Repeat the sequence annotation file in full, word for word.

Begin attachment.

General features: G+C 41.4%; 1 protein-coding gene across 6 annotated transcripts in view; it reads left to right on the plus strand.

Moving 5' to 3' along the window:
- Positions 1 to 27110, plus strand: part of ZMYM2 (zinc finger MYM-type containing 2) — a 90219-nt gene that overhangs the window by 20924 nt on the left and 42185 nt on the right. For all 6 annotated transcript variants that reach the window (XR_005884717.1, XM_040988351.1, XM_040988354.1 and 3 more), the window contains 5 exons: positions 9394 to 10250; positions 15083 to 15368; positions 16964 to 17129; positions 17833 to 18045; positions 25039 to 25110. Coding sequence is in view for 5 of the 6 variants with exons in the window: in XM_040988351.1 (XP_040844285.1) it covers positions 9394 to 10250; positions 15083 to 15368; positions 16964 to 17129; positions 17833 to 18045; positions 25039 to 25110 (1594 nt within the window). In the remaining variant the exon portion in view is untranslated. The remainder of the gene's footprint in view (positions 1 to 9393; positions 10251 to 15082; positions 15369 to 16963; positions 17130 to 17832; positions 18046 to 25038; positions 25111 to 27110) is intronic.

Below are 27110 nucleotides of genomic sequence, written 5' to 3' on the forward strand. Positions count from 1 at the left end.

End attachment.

General features: G+C 41.4%; 1 protein-coding gene across 6 annotated transcripts in view; it reads left to right on the plus strand.

Moving 5' to 3' along the window:
- Positions 1 to 27110, plus strand: part of ZMYM2 (zinc finger MYM-type containing 2) — a 90219-nt gene that overhangs the window by 20924 nt on the left and 42185 nt on the right. For all 6 annotated transcript variants that reach the window (XR_005884717.1, XM_040988351.1, XM_040988354.1 and 3 more), the window contains 5 exons: positions 9394 to 10250; positions 15083 to 15368; positions 16964 to 17129; positions 17833 to 18045; positions 25039 to 25110. Coding sequence is in view for 5 of the 6 variants with exons in the window: in XM_040988351.1 (XP_040844285.1) it covers positions 9394 to 10250; positions 15083 to 15368; positions 16964 to 17129; positions 17833 to 18045; positions 25039 to 25110 (1594 nt within the window). In the remaining variant the exon portion in view is untranslated. The remainder of the gene's footprint in view (positions 1 to 9393; positions 10251 to 15082; positions 15369 to 16963; positions 17130 to 17832; positions 18046 to 25038; positions 25111 to 27110) is intronic.

Below are 27110 nucleotides of genomic sequence, written 5' to 3' on the forward strand. Positions count from 1 at the left end.